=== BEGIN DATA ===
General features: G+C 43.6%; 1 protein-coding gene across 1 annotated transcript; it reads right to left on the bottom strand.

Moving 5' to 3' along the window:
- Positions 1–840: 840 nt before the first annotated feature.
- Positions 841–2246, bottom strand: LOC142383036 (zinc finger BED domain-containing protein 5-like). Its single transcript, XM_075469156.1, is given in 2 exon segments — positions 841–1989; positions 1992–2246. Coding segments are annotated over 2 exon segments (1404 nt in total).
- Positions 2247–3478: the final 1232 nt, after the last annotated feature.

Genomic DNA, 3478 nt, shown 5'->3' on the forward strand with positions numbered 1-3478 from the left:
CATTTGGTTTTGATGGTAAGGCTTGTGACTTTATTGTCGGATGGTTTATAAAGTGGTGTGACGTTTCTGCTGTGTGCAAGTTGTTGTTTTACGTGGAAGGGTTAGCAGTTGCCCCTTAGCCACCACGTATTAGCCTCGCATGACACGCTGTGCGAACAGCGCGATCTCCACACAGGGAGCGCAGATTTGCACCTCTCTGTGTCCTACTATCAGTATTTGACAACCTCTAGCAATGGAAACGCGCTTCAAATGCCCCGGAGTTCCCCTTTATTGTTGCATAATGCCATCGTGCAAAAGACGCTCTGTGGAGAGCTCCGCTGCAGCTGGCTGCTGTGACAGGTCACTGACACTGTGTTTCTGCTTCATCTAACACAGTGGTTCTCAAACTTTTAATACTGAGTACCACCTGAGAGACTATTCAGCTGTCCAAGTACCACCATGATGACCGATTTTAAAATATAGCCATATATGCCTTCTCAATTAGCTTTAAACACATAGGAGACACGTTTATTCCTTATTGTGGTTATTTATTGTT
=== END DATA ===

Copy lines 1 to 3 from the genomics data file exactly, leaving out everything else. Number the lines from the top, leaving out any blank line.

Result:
General features: G+C 43.6%; 1 protein-coding gene across 1 annotated transcript; it reads right to left on the bottom strand.

Moving 5' to 3' along the window:
- Positions 1–840: 840 nt before the first annotated feature.